Move over other cities, Atlanta alumni are enthusiastic, accomplished and moving forward. It was great to catch up with alumni like Aimee Woods, who had worked in our office, and whom we still miss; Dan Gregg, who worked with me on research projects, and just acquired impressive new responsibilities; Scott Brown, who is headed to Uganda where he will work on messages about polio inoculation; Amy Lansky, who is president of the Atlanta alumni group, president-elect of the School’s Alumni Association (representing alumni in more than 100 countries!), member of the Alumni Governing Board and soon, of the Public Health Foundation board of directors; and many other impressive, accomplished alumni.
These folks all have terrific jobs in the private sector, CDC and other organizations and they’re doing great work. It was wonderful to finally get to the Carter Center where we held the reception.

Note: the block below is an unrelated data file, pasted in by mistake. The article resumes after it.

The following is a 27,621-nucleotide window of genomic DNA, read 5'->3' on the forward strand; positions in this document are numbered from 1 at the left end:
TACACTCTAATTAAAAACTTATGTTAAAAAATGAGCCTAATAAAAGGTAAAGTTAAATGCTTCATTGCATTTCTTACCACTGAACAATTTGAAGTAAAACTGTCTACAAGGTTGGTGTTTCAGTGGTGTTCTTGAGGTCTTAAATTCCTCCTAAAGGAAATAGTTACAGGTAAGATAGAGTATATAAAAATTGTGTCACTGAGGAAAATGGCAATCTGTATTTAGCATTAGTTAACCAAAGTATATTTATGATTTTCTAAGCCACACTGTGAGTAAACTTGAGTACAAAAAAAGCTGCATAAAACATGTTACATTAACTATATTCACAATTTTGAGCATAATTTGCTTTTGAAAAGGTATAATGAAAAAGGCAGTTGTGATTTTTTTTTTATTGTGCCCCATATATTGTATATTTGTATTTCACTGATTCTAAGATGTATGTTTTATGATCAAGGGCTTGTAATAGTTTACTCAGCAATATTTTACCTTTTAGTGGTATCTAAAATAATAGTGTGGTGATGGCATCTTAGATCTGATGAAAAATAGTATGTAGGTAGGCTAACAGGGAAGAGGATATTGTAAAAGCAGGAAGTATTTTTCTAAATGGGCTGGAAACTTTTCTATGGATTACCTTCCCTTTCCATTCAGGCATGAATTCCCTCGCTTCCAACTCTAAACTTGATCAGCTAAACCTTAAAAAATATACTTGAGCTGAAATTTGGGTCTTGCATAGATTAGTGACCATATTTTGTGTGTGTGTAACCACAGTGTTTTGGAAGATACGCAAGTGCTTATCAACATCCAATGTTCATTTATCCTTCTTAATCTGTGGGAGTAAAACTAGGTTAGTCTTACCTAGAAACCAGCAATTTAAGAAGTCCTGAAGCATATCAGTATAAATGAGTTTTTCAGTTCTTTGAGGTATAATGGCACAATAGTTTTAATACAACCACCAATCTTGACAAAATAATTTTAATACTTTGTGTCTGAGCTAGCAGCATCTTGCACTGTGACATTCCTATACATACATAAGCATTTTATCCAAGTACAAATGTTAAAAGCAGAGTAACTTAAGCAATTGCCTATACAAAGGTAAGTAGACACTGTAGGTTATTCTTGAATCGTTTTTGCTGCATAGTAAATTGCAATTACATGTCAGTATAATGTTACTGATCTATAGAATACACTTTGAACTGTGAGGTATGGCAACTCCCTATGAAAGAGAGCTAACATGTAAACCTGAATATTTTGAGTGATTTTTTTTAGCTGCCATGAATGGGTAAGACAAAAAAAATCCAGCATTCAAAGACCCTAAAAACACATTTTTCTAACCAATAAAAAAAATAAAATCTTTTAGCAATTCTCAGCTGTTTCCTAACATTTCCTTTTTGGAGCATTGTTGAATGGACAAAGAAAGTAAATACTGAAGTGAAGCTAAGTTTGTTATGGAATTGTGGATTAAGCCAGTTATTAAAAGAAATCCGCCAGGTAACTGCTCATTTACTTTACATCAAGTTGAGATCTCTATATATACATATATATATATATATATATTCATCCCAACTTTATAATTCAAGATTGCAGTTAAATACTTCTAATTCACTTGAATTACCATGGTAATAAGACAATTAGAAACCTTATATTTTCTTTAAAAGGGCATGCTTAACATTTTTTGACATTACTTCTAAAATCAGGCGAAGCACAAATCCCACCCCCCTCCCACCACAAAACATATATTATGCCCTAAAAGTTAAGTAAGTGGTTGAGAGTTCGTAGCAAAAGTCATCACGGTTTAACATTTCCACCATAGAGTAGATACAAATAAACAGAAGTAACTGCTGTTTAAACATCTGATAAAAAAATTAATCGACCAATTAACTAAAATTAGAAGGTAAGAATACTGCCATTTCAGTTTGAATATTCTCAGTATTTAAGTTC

- Great because: I’d never been there before, and it has such historical meaning for people in public health, both the association with Jimmy and Rosalyn Carter and with Bill Foege. I’m of sufficient age that I can recall waiting for hours in the bitter cold on Inauguration Day to see the Carters walk down Pennsylvania Avenue.
At the reception, I quoted from Bill Foege who said: “This does not have to be a world of plagues, disastrous governments, conflict, and uncontrolled health risks. It is possible to plan a rational future and smallpox eradication is a constant reminder that we should settle for nothing less.”
Congress could take a lesson from Foege’s words.
Next week, on to Boston—and our reception at APHA.